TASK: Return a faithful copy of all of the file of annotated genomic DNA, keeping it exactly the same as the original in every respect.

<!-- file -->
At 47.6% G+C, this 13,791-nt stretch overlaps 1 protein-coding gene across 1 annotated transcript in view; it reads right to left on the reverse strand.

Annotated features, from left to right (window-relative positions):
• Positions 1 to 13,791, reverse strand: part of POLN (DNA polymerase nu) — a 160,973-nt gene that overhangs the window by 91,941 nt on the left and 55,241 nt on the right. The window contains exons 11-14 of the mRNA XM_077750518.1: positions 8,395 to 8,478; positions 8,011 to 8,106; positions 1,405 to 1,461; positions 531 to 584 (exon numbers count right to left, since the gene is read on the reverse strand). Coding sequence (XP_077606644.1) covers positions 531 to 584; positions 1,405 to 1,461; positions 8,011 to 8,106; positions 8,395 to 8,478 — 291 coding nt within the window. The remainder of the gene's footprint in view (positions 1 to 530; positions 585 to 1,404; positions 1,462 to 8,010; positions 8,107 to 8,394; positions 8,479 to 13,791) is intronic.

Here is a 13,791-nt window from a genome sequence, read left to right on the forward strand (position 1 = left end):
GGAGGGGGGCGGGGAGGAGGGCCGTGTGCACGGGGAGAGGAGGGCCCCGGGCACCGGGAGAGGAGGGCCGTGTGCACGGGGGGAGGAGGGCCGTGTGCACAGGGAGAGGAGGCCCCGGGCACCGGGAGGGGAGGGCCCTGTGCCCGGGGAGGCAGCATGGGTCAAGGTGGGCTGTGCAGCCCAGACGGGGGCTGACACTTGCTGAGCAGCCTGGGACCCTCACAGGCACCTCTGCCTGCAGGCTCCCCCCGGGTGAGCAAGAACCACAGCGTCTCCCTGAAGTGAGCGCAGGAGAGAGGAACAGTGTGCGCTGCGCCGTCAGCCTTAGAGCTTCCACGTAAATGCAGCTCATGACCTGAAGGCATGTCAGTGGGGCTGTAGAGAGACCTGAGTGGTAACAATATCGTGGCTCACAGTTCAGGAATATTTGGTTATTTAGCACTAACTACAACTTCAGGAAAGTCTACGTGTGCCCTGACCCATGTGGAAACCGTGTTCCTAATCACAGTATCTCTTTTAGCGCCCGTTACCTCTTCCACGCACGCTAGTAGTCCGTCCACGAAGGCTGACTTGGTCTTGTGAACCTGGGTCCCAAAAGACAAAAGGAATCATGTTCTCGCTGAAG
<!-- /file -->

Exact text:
At 47.6% G+C, this 13,791-nt stretch overlaps 1 protein-coding gene across 1 annotated transcript in view; it reads right to left on the reverse strand.

Annotated features, from left to right (window-relative positions):
• Positions 1 to 13,791, reverse strand: part of POLN (DNA polymerase nu) — a 160,973-nt gene that overhangs the window by 91,941 nt on the left and 55,241 nt on the right. The window contains exons 11-14 of the mRNA XM_077750518.1: positions 8,395 to 8,478; positions 8,011 to 8,106; positions 1,405 to 1,461; positions 531 to 584 (exon numbers count right to left, since the gene is read on the reverse strand). Coding sequence (XP_077606644.1) covers positions 531 to 584; positions 1,405 to 1,461; positions 8,011 to 8,106; positions 8,395 to 8,478 — 291 coding nt within the window. The remainder of the gene's footprint in view (positions 1 to 530; positions 585 to 1,404; positions 1,462 to 8,010; positions 8,107 to 8,394; positions 8,479 to 13,791) is intronic.

Here is a 13,791-nt window from a genome sequence, read left to right on the forward strand (position 1 = left end):
GGAGGGGGGCGGGGAGGAGGGCCGTGTGCACGGGGAGAGGAGGGCCCCGGGCACCGGGAGAGGAGGGCCGTGTGCACGGGGGGAGGAGGGCCGTGTGCACAGGGAGAGGAGGCCCCGGGCACCGGGAGGGGAGGGCCCTGTGCCCGGGGAGGCAGCATGGGTCAAGGTGGGCTGTGCAGCCCAGACGGGGGCTGACACTTGCTGAGCAGCCTGGGACCCTCACAGGCACCTCTGCCTGCAGGCTCCCCCCGGGTGAGCAAGAACCACAGCGTCTCCCTGAAGTGAGCGCAGGAGAGAGGAACAGTGTGCGCTGCGCCGTCAGCCTTAGAGCTTCCACGTAAATGCAGCTCATGACCTGAAGGCATGTCAGTGGGGCTGTAGAGAGACCTGAGTGGTAACAATATCGTGGCTCACAGTTCAGGAATATTTGGTTATTTAGCACTAACTACAACTTCAGGAAAGTCTACGTGTGCCCTGACCCATGTGGAAACCGTGTTCCTAATCACAGTATCTCTTTTAGCGCCCGTTACCTCTTCCACGCACGCTAGTAGTCCGTCCACGAAGGCTGACTTGGTCTTGTGAACCTGGGTCCCAAAAGACAAAAGGAATCATGTTCTCGCTGAAG